Ancient Geography & Travels of Ulysses Part 3

About the ancient travels of Greek figure and hero Ulysses who wandered around the Mediterranean for 10 years, history and account of his travels then and now.



The path of Ulysses' ships next leads to the port of Trapani in southern Sicily--Ulysses' land of the Cyclopes. Although founded in antiquity, Trapani, which has hardly changed through the centuries, was built after Ulysses' visit, as was the Norman cathedral standing on a hill above the town. The exact location of Polyphemus' cave is disputed. One student of Ulysses, Samuel Butler, insists that it is a large cave presently used as a sheep pen, located 4 mi. north of Trapani near Pizzolungo point.

Six hundred miles northeast across the Tyrrhenian Sea is the French island of Corsica, or the land of the Lestrygonians. In southern Corsica, the town of Bonifacio sits on the high cliffs which surround its small harbor. From these cliffs, which now shelter fishing boats, yachts, and ferries, the Lestrygonians threw the rocks that destroyed most of Ulysses' fleet.

From Bonifacio, Ulysses' route goes west to the Italian peninsula and the goddess Circe's home--present-day Ischia Island in the Bay of Naples. Recent archaeological digs have uncovered an ancient Greek colony on the island, and among the discoveries were vases and inscriptions depicting the events of the Trojan War and honoring Ulysses. Now the island is crowded with huge old houses with windows looking out across the bay to the city of Naples. In the harbor are large yachts of rich pleasure seekers and ships of the U.S. 6th Fleet, which use Naples as a base.

To retrace Ulysses' journey to Hades, it is necessary to travel 1,400 mi. westward to the Strait of Gibraltar, which was known as the Pillars of Hercules to the Greeks. As you pass through the strait in modern times, the port of Ceuta, a favorite spot for Spanish tourists, lies to the left on the Moroccan coast. To the right is the massive Rock of Gibraltar--one of the Pillars of Hercules--and below it is the British naval base of Gibraltar. Ulysses' Hades is most often associated with the Caverns of Tangier--a complex of volcanic caves not far inland from the bustling and exotic Moroccan port of Tangier.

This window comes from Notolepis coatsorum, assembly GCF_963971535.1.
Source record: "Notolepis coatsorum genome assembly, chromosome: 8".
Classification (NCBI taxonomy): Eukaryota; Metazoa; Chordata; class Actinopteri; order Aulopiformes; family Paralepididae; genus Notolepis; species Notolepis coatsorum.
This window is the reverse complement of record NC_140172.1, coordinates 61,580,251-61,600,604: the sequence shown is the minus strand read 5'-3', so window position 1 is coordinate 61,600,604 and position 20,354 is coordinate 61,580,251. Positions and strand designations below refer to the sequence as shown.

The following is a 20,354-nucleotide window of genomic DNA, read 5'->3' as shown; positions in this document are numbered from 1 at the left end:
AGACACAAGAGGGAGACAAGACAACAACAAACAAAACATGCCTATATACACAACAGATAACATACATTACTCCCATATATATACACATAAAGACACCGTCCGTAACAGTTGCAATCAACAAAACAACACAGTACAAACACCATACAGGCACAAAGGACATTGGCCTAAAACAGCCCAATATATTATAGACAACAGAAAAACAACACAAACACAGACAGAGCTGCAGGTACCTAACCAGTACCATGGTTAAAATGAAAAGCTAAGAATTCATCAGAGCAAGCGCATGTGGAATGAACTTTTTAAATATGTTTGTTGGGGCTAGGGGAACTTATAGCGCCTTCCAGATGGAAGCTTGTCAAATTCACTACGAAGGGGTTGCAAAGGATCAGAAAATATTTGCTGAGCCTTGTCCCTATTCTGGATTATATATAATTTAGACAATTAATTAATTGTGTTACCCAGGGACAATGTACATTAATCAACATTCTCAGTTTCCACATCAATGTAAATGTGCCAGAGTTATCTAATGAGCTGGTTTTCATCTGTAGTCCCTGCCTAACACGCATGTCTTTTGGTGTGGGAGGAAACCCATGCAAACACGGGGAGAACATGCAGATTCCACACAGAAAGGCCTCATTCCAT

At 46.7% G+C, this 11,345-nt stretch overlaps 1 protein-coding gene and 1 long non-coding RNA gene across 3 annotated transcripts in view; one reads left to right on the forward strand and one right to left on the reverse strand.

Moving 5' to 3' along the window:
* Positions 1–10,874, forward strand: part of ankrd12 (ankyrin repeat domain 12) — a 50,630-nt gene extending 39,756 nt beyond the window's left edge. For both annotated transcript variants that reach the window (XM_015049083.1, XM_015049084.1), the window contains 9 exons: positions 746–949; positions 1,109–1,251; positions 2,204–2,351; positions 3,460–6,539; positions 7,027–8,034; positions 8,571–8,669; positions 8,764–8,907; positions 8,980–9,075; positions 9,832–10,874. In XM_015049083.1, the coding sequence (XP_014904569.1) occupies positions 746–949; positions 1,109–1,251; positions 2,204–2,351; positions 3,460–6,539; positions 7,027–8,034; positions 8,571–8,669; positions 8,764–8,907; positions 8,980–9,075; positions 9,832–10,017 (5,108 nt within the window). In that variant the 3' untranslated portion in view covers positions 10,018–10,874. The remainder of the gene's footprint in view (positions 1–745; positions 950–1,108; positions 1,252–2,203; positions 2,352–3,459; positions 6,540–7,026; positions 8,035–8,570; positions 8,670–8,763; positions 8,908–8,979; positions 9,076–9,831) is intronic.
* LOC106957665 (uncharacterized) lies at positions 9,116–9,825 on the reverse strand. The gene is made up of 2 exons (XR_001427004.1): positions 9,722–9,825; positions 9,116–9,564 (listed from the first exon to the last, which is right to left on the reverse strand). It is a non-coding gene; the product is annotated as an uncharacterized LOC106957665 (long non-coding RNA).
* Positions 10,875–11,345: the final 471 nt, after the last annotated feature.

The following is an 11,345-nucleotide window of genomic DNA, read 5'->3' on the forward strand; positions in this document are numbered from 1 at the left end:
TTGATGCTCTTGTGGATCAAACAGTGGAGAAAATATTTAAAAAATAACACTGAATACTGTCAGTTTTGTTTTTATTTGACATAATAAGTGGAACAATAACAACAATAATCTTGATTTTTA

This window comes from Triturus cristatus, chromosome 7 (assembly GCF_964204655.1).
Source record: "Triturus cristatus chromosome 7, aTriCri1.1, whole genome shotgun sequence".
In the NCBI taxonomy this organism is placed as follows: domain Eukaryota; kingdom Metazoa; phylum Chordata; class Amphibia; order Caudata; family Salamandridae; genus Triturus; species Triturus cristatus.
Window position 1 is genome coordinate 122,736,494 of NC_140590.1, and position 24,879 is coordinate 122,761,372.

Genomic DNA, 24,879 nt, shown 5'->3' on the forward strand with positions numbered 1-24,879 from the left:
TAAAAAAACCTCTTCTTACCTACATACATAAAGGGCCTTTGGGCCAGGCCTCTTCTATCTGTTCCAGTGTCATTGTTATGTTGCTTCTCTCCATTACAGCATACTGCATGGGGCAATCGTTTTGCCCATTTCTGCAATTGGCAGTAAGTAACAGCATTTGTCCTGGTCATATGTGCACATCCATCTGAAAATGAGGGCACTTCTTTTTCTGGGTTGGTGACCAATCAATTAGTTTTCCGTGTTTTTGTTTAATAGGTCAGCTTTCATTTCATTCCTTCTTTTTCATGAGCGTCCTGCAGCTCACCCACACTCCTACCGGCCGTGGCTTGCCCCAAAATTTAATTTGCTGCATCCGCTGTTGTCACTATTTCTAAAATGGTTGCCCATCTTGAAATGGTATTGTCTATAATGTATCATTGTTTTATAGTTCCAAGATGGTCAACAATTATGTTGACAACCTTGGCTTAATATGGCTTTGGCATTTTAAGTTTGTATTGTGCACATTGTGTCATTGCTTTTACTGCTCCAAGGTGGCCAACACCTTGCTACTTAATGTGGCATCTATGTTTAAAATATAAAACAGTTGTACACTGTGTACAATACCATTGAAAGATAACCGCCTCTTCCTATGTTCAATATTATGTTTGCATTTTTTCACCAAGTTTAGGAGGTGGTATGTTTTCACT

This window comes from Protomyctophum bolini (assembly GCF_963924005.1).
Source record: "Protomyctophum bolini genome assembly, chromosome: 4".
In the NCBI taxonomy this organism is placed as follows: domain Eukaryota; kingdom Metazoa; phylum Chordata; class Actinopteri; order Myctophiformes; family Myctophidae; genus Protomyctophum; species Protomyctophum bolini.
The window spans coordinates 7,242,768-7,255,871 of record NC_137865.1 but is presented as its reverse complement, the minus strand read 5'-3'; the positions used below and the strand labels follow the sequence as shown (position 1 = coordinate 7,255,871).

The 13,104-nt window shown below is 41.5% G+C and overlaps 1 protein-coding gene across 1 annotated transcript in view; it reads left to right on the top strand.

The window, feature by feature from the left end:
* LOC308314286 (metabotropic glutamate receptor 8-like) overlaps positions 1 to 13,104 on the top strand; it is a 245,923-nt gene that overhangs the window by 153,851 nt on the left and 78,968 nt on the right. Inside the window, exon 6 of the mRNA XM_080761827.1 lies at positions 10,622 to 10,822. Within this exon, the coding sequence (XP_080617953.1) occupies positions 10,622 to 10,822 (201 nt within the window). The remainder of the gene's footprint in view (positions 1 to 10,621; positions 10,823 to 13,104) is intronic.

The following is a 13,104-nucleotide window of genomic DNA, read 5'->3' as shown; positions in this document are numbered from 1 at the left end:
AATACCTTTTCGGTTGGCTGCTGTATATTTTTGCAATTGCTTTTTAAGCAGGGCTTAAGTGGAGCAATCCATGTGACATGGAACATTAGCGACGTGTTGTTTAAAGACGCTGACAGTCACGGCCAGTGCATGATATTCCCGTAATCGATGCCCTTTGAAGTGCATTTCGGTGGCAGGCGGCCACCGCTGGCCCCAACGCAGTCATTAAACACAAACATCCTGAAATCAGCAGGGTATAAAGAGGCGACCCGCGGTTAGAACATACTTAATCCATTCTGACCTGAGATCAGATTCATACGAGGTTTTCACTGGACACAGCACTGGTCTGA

From Tangier Ulysses' route doubles back to Naples and from there goes southward to the eastern shore of Sicily. There, Ulysses and his men anchored in the present-day Rada di Taormina, a small cove still used by Sicilian fishermen. This sunny area of Sicily, 25 mi. south of the city of Messina, was where Ulysses' men killed the Sun God's sheep.

Somewhere a short distance west of Sicily is where Ulysses was shipwrecked. After drifting in the sea, he was washed onto a beach on Malta--Calypso's paradise island, where Ulysses spent seven years. South of Sicily, modern Malta is a strange architectural mixture of different cultures and ages. Modern steel buildings stand beside the W.W. II wreckage caused by German bombers, while crusaders' castles have wood and cardboard shacks at their bases. Malta's socialist government permits Soviet warships to use the island's harbor as a base. Besides the Russians, numerous other countries are represented by merchant ships anchored in the busy port.

From Malta, the last leg of Ulysses' journey is westward to Greece, where his island of Ithaca retains its ancient name. Modern Ithaca is a small island 12 mi. long and 3 mi. wide. In the 20th century, Ulysses' home is a backward place, with its tiny villages, poor soil, flocks of goats, and painted fishing boats. Probably if he returned today, Ulysses would still be able to recognize Ithaca as his ancient homeland.

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